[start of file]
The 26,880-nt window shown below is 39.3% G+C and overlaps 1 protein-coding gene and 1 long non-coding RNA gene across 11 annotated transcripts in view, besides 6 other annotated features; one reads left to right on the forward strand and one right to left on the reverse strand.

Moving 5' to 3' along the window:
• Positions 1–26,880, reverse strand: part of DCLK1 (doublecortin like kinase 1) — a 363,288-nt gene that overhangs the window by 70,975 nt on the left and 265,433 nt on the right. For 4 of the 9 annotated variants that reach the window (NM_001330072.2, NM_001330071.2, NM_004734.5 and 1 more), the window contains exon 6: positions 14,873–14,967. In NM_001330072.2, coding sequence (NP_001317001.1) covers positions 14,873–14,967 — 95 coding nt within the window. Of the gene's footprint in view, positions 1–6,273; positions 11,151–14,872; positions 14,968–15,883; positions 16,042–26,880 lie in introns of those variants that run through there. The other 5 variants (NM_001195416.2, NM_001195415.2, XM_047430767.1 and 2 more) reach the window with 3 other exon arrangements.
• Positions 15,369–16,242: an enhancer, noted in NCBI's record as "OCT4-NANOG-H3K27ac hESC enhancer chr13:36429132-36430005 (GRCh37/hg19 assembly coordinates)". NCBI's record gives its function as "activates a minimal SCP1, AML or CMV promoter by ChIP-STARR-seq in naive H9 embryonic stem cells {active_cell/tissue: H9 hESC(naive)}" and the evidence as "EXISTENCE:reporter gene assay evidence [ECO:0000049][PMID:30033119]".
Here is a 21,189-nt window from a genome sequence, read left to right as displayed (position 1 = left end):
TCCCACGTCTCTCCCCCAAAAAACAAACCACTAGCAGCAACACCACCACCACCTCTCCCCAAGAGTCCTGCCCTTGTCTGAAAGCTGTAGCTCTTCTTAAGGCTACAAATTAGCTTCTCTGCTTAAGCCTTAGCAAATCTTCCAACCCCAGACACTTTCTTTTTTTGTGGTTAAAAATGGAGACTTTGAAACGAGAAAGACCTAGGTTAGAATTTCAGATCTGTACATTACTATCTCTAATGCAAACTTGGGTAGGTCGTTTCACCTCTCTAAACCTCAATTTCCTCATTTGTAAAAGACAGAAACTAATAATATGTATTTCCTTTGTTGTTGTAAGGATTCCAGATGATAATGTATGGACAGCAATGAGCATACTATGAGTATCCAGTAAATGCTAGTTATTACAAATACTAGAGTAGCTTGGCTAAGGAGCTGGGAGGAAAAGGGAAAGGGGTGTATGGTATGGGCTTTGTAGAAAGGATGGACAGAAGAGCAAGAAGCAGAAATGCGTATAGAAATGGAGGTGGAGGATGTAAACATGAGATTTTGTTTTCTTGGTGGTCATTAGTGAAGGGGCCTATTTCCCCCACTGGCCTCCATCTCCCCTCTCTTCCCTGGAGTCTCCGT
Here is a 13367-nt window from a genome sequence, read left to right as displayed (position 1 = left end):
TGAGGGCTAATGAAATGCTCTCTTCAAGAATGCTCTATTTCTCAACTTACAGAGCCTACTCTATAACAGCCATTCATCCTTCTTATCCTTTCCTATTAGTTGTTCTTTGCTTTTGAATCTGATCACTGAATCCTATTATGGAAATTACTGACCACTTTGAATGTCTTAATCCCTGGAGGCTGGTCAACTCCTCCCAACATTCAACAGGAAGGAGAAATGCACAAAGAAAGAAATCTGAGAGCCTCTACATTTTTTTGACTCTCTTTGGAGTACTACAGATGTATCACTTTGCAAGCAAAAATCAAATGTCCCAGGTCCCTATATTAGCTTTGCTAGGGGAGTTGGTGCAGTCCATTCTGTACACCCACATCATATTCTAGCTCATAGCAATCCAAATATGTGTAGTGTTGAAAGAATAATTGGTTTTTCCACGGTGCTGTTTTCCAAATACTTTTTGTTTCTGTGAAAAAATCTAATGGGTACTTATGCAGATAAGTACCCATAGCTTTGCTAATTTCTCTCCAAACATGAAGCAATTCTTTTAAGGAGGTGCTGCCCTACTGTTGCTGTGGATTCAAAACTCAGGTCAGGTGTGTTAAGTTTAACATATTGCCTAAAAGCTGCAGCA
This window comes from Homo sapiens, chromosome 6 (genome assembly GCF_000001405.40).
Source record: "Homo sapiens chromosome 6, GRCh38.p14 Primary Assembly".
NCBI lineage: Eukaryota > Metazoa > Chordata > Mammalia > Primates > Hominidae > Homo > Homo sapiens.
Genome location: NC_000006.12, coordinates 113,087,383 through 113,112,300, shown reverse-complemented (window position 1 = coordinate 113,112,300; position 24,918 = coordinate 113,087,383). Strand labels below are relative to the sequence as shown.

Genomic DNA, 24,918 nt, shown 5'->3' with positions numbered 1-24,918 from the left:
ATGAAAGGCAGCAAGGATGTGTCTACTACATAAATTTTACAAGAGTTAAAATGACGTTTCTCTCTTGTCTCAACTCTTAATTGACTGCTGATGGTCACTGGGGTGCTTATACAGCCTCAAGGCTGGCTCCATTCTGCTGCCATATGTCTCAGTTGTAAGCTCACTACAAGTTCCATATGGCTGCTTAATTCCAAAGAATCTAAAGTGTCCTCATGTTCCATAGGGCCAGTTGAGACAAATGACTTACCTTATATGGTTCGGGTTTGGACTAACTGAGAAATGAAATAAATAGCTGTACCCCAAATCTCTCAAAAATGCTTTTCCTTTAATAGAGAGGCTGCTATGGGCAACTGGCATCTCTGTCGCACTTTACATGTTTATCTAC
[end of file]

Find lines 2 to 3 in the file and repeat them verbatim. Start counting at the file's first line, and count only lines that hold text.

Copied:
Moving 5' to 3' along the window:
• Positions 1–26,880, reverse strand: part of DCLK1 (doublecortin like kinase 1) — a 363,288-nt gene that overhangs the window by 70,975 nt on the left and 265,433 nt on the right. For 4 of the 9 annotated variants that reach the window (NM_001330072.2, NM_001330071.2, NM_004734.5 and 1 more), the window contains exon 6: positions 14,873–14,967. In NM_001330072.2, coding sequence (NP_001317001.1) covers positions 14,873–14,967 — 95 coding nt within the window. Of the gene's footprint in view, positions 1–6,273; positions 11,151–14,872; positions 14,968–15,883; positions 16,042–26,880 lie in introns of those variants that run through there. The other 5 variants (NM_001195416.2, NM_001195415.2, XM_047430767.1 and 2 more) reach the window with 3 other exon arrangements.